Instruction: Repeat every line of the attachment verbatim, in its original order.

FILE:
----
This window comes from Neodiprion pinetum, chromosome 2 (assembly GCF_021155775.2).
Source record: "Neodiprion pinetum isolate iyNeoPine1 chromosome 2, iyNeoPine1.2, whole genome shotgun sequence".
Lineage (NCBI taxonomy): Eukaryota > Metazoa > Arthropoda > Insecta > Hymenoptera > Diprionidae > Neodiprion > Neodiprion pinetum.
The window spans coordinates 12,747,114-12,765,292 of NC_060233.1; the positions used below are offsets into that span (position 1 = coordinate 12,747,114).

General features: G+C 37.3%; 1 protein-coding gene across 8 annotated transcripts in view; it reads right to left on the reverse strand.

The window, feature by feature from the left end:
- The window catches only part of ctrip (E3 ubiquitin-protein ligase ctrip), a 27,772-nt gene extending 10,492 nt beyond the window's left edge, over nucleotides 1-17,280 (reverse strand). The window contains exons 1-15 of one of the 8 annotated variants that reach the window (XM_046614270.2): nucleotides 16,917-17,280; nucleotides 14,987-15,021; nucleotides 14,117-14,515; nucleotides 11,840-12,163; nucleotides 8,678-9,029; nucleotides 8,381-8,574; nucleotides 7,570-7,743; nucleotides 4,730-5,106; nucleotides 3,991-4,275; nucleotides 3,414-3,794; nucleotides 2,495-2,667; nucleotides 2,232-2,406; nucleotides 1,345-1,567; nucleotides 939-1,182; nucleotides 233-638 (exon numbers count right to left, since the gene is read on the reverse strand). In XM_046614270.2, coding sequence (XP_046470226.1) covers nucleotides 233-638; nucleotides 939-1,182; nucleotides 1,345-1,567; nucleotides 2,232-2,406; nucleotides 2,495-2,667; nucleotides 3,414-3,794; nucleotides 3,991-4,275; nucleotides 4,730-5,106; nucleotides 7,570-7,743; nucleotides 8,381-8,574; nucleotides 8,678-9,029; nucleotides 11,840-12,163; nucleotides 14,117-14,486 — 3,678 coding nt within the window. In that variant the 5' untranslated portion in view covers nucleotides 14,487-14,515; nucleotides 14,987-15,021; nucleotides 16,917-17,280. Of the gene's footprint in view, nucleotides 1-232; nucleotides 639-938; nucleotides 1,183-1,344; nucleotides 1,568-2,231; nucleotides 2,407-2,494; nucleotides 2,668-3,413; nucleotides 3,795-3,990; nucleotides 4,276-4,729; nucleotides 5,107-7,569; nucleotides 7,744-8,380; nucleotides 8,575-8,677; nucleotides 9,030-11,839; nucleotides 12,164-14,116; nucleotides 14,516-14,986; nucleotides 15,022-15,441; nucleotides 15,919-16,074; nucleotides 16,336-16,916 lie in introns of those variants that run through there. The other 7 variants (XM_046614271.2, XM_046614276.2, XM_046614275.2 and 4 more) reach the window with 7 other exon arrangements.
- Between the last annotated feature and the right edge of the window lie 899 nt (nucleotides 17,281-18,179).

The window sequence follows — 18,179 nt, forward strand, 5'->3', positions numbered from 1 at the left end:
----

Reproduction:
This window comes from Neodiprion pinetum, chromosome 2 (assembly GCF_021155775.2).
Source record: "Neodiprion pinetum isolate iyNeoPine1 chromosome 2, iyNeoPine1.2, whole genome shotgun sequence".
Lineage (NCBI taxonomy): Eukaryota > Metazoa > Arthropoda > Insecta > Hymenoptera > Diprionidae > Neodiprion > Neodiprion pinetum.
The window spans coordinates 12,747,114-12,765,292 of NC_060233.1; the positions used below are offsets into that span (position 1 = coordinate 12,747,114).

General features: G+C 37.3%; 1 protein-coding gene across 8 annotated transcripts in view; it reads right to left on the reverse strand.

The window, feature by feature from the left end:
- The window catches only part of ctrip (E3 ubiquitin-protein ligase ctrip), a 27,772-nt gene extending 10,492 nt beyond the window's left edge, over nucleotides 1-17,280 (reverse strand). The window contains exons 1-15 of one of the 8 annotated variants that reach the window (XM_046614270.2): nucleotides 16,917-17,280; nucleotides 14,987-15,021; nucleotides 14,117-14,515; nucleotides 11,840-12,163; nucleotides 8,678-9,029; nucleotides 8,381-8,574; nucleotides 7,570-7,743; nucleotides 4,730-5,106; nucleotides 3,991-4,275; nucleotides 3,414-3,794; nucleotides 2,495-2,667; nucleotides 2,232-2,406; nucleotides 1,345-1,567; nucleotides 939-1,182; nucleotides 233-638 (exon numbers count right to left, since the gene is read on the reverse strand). In XM_046614270.2, coding sequence (XP_046470226.1) covers nucleotides 233-638; nucleotides 939-1,182; nucleotides 1,345-1,567; nucleotides 2,232-2,406; nucleotides 2,495-2,667; nucleotides 3,414-3,794; nucleotides 3,991-4,275; nucleotides 4,730-5,106; nucleotides 7,570-7,743; nucleotides 8,381-8,574; nucleotides 8,678-9,029; nucleotides 11,840-12,163; nucleotides 14,117-14,486 — 3,678 coding nt within the window. In that variant the 5' untranslated portion in view covers nucleotides 14,487-14,515; nucleotides 14,987-15,021; nucleotides 16,917-17,280. Of the gene's footprint in view, nucleotides 1-232; nucleotides 639-938; nucleotides 1,183-1,344; nucleotides 1,568-2,231; nucleotides 2,407-2,494; nucleotides 2,668-3,413; nucleotides 3,795-3,990; nucleotides 4,276-4,729; nucleotides 5,107-7,569; nucleotides 7,744-8,380; nucleotides 8,575-8,677; nucleotides 9,030-11,839; nucleotides 12,164-14,116; nucleotides 14,516-14,986; nucleotides 15,022-15,441; nucleotides 15,919-16,074; nucleotides 16,336-16,916 lie in introns of those variants that run through there. The other 7 variants (XM_046614271.2, XM_046614276.2, XM_046614275.2 and 4 more) reach the window with 7 other exon arrangements.
- Between the last annotated feature and the right edge of the window lie 899 nt (nucleotides 17,281-18,179).

The window sequence follows — 18,179 nt, forward strand, 5'->3', positions numbered from 1 at the left end: